Recently, I had the privilege of attending an International Maxwell Certification (IMC) conference, including a full-day think tank with John Maxwell before the conference. While I’ve been through the certification process before, I have committed to attending these conferences to stay plugged in to new ideas and to help new leaders who are just getting certified. The wisdom and insight gleaned from each of these opportunities is always tremendous. This time was no exception!
One of the key leadership strategies discussed at the conference is fundamental to long-term success in any enterprise: developing a contagious vision. Based on what I’ve learned from John and what I’ve seen in my time as a leadership coach, developing a contagious vision involves a three-part process: casting, connecting and carrying.
Casting the right vision
When we talk about a “right” vision, we’re not talking about moral or intellectual perfection. Sure, we want our vision to be good and true and as mistake-free as possible. Still, we need to understand that not every great vision is the right vision for every person. The sooner we know which vision is right for us, as well as which people are right to help us develop that vision, the better it is for all involved. Because of this, vision casting is as much – or more – about the receiver as it is about the caster.
If we’re fishing, it helps to know what bait to use and where the fish are biting. Casting a vision comes with similar requirements. We need to know what people are looking for, where they are looking for it, and where they hope it takes them.
If our vision isn’t what a particular person wants or what they’re looking for, no amount of finesse or cajoling will earn us buy-in. So, when we seek to share our vision, we need to first ask what people are after, and how our vision helps them get there.
Developing vision connectivity
In many cases, people will not grab hold of our vision on the first cast. They might not understand what we’re saying or where we’re going. They may not see how it helps them get where they want to go on the first pass either. This is not failure…it’s just part of the process. Most people don’t go all in for a vision the first time they hear it. They may be curious. They may genuinely want to know more … however, expecting an immediate commitment is usually asking too much. Often, even honestly interested people will walk away from a leader who demands buy-in before people understand how the vision benefits them.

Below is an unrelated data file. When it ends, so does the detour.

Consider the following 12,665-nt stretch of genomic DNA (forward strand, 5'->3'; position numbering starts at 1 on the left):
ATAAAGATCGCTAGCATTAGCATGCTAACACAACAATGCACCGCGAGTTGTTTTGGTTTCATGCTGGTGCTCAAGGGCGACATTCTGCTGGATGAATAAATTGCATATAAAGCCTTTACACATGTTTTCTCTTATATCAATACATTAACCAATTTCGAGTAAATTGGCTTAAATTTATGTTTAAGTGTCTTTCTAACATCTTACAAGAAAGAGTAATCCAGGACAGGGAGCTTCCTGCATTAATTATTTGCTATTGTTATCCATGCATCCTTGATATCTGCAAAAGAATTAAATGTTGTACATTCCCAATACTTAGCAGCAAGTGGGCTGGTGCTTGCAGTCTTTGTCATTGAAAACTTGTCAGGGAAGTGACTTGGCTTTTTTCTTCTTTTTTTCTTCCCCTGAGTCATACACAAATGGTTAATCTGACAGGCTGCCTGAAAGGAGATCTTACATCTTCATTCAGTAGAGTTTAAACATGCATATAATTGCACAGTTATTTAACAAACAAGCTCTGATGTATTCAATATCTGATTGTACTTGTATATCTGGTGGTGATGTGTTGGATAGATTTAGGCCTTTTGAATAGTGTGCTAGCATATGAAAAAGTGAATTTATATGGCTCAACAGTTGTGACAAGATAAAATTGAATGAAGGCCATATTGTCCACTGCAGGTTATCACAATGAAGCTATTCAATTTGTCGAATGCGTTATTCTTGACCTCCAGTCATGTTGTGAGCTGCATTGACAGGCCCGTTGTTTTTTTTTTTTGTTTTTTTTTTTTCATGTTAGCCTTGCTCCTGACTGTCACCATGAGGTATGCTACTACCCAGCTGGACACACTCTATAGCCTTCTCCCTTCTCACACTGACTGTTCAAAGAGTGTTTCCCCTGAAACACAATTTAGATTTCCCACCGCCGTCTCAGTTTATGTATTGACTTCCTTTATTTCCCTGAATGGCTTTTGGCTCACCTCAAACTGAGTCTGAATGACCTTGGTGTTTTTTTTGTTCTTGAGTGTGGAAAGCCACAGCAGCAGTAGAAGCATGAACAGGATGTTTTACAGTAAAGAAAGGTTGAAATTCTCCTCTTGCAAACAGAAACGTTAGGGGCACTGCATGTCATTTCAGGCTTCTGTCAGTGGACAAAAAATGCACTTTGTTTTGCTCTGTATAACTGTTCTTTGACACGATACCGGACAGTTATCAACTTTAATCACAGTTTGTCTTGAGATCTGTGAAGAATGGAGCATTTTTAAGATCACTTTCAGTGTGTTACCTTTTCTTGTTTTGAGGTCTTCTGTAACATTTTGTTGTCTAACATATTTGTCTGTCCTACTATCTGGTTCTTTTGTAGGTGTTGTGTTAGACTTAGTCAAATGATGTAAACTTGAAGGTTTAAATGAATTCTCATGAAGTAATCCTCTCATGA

The key factor here is relationship. We don’t build relationships in one conversation. They’re built over time, through many interactions. In this way, communicating a vision is similar to a marriage proposal. We don’t pop the question on the first date and expect to get a “yes,” right? That comes after investment in connection. A person really proposes in a million tiny ways before they actually ask The Question. It’s in the way they listen, how they prioritize their time and their resources, and how much of themselves they invest in getting to know that other person.
Vision connection works a lot like that. It begins with the questions we talked about earlier:
- What do they want?
- Where are they looking for it?
- Where do they hope it takes them?
Understanding how interested people would answer these questions is vital to helping them shift from “vision curious” to “vision carrier”.
Creating vision carriers
When we understand what a vision will do for us, we’re much more apt to participate in bringing that vision to life. Often, that process begins with a dynamic shared experience. This could be a team victory, attending a conference together or simply working together to accomplish something that matters. That combination of shared time and positive results is priceless.
Still, sharing time and getting wins is not enough. People need to know how important our vision is to us and to see how it’s working in us and for us before they’ll take the risk to see if it will work for them.
Once people are curious about our vision, they will watch closely to see how committed we are to that vision. Do we believe in our vision enough that it’s changing us, helping us grow into it? When people see our vision having a positive influence in our lives, they will ask themselves the first question that triggers the shift from vision curious to vision carrier: “What could this vision do for me?”
Has there been a time in your life where a vision was so powerful, it inspired you to become a better version of yourself? I’d love to hear your story. Leave a comment or share it with me here.
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